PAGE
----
SUBJECTED: Parallax - a novel (book 1)

SUBJECTED: Parallax - a novel (book 1)

by G. F. SMITH

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Product Details

BN ID: 2940012287809
Publisher: Confluential Press
Publication date: 08/12/2012
Series: SUBJECTED , #1
Sold by: Barnes & Noble
Format: NOOK Book
Pages: 372
File size: 525 KB

About the Author


By his own proudly stated admission, G. F. Smith has a fantastic family: a wonderful wife of 35+ years who cares to great measure (a Director of a not-for-profit corporation in charge of a large staff overseeing Supported Living Programs for people with disabilities). They have four remarkable and talented grown children, and several awesome grandchildren (up to five at present), which are all a huge part of their lives.

His writing skills have developed from working in the business world--entrepreneurial to corporate--writing copy, correspondence, training modules, along with consuming thousands of stories, books, and movies over a multitude of years. He holds a Bachelor’s degree in Management along with other business certifications. He has made a living in the management and continuous improvement of people, projects, and processes over the last several decades. He believes it is immensely important that we ‘give back to life’ through our gifts, talents, and humble contributions.


G. F. Smith’s personal interests, as well as the main themes in his writing include: science, metaphysics, cosmology, psychology, history, and adventure; also at the top are environmental concerns, faith and purpose and causality, the future of humanity, inspiration and encouragement, and the discovery—and sharing—of the best in all of us.

He has loved many forms of adventure along the course of his life: motorcycles, spelunking, fishing, rafting, skydiving, and the sort. He also enjoys museums, reading, writing, movie and documentary watching, hiking, campfires, and family get-togethers. He is also a talented guitarist, enjoys singing, and is an awesome play-doh sculptor (at least according to his grandkids).


G. F. Smith is also a deeply spiritual person, though admittedly not dogmatic, or proselytizing. He espouses—as do most of us—the fact that he doesn’t know what’s going on down here on this little planet, any more than the rest of us do. However, he fully believes that our ignorance doesn’t necessarily mean that it is all just random, make-it-up-as-we-go-along BS, therefore justifying all sorts of abhorrent behaviors.

On the contrary, G. F. Smith believes that we all have great potential and purpose, and that by choosing to be humble, genuine, honest, respectful, forgiving and giving, we can help make the world a better place for everyone.

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SUBJECTED: Parallax - a novel (book 1) 5 out of 5 based on 0 ratings. 1 reviews.
Anonymous More than 1 year ago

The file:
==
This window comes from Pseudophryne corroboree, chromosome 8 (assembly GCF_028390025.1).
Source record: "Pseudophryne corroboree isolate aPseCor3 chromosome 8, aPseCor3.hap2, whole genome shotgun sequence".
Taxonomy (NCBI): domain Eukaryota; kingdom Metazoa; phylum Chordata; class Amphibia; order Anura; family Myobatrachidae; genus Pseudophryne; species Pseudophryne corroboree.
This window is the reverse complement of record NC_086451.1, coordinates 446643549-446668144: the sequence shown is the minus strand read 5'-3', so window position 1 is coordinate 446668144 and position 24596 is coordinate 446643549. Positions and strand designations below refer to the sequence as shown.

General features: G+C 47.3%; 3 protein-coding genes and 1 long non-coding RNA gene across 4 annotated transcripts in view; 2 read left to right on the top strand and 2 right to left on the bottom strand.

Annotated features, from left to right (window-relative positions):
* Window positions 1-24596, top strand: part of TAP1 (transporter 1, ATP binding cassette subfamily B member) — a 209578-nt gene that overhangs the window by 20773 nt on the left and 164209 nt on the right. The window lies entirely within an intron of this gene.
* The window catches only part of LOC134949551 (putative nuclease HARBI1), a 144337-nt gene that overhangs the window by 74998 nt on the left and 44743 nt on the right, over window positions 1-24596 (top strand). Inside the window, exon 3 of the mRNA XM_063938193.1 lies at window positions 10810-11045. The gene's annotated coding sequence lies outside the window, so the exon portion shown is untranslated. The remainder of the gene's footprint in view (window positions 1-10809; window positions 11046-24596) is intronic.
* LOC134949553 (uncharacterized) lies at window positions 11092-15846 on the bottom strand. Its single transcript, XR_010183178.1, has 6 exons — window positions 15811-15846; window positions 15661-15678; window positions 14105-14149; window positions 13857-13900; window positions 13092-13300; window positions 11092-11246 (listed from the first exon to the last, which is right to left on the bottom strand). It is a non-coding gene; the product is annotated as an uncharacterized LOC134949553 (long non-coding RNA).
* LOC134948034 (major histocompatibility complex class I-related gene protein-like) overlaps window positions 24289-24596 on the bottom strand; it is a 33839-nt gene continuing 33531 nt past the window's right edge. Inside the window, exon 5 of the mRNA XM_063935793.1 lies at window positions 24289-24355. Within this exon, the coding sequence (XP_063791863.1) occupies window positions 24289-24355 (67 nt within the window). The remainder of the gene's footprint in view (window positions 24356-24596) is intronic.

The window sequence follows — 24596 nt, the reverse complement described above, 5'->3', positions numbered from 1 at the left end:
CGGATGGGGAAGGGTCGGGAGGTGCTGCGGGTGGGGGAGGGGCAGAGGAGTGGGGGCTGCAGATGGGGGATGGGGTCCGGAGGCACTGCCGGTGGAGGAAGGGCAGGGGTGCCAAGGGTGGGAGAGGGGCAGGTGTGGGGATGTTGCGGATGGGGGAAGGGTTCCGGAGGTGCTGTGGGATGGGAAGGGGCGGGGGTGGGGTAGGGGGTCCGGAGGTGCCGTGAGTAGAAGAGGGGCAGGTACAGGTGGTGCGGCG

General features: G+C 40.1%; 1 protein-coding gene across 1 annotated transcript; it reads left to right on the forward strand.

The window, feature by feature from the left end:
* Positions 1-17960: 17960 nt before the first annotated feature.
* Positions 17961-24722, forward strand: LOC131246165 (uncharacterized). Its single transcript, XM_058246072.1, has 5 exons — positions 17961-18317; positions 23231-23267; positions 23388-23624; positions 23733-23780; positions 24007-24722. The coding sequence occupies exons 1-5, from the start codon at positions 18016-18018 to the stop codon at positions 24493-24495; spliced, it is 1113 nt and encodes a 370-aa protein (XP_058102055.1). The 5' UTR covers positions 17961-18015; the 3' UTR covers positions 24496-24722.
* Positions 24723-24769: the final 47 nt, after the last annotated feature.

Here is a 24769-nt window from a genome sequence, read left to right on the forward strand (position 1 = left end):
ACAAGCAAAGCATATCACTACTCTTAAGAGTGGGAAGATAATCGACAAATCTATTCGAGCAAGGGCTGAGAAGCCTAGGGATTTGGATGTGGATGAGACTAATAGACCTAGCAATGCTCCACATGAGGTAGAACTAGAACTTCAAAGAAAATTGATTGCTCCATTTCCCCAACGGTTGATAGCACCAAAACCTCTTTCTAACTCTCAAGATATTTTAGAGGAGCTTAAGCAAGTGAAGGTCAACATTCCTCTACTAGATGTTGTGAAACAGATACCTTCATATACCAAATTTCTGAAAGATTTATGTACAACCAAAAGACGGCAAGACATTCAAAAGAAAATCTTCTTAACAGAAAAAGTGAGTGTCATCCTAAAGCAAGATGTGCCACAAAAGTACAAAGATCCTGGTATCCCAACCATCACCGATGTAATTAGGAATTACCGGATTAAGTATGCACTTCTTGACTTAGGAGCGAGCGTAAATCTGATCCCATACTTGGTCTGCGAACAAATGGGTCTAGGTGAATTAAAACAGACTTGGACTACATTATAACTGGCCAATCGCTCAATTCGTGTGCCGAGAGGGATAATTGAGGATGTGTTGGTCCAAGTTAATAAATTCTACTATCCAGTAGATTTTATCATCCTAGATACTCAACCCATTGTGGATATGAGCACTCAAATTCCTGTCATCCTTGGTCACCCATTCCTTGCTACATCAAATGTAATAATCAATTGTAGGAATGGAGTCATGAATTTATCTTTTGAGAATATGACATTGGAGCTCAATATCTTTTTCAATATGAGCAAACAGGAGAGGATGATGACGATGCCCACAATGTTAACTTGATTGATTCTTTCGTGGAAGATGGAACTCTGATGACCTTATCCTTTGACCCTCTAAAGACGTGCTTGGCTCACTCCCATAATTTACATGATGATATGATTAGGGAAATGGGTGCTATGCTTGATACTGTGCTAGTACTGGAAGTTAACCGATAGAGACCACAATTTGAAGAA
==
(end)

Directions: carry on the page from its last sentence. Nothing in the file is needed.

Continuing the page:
"Time is a river, and books are the boats" is both a wonderful quote and a thought-provoking concept. But what if you didn't need the books and instead could travel that river--time--at will, merely by thinking about a particular time and place in the past, present, or future? That's the basic premise of G.F. Smith's intriguing novel, Parallax--Subjected #1, the first book of his science fiction trilogy. While I'm not a regular reader of science fiction, I count myself among the die-hard fans of the original Star-Trek TV series that aired regularly in my earlier days. Smith's Parallax reminded me in some ways of those episodes--seemingly impossible circumstances and alien worlds made real by the story teller's art. Smith's two main characters, Dr. Tolliver--the discoverer of man's previously unknown innate ability to travel in time--and metaphysical author Daniel Sayer, are at this point the only two people who have the ability to travel at will in time. But a madman with dreams of controlling the world wants that power as well. He's partway there. He has learned how to use his mind to influence people in the past to suit his evil plans. He's altering the currents of history, as it were, to change the reality of the present to his advantage. Tolliver and Sayer, of course, must undo those evil plans by going back in time to counsel the people the madman has influenced, and put history to rights. Smith tells his complex and thoroughly imaginative story in clear and engaging prose that draws you in. Then he prods us, the readers, to confront imponderable questions about our existence while Tolliver and Sayer are wrestling with them: "Why are we here," "Why is there evil in the world," "Should we use our powers to change the future?" There is also good advice for us non-time traveling mortals. I'm thinking in particular about one scene in which Sayer declares, "Life is going on, and you're a part of matter what you believe, or don't believe, or know for sure. What you do is what counts. Doing right, doing good, choosing your position in life, instead of letting life choose it for you, is not beside the is the point! Sometimes it takes a long time to learn that!" In Parallax, Smith has taken his own advice and done something good by writing a book that makes us think about such questions. I give it five stars. Bruce Wetterau, author of Lost Treasure, Clay Cantrell Mystery-Adventure #1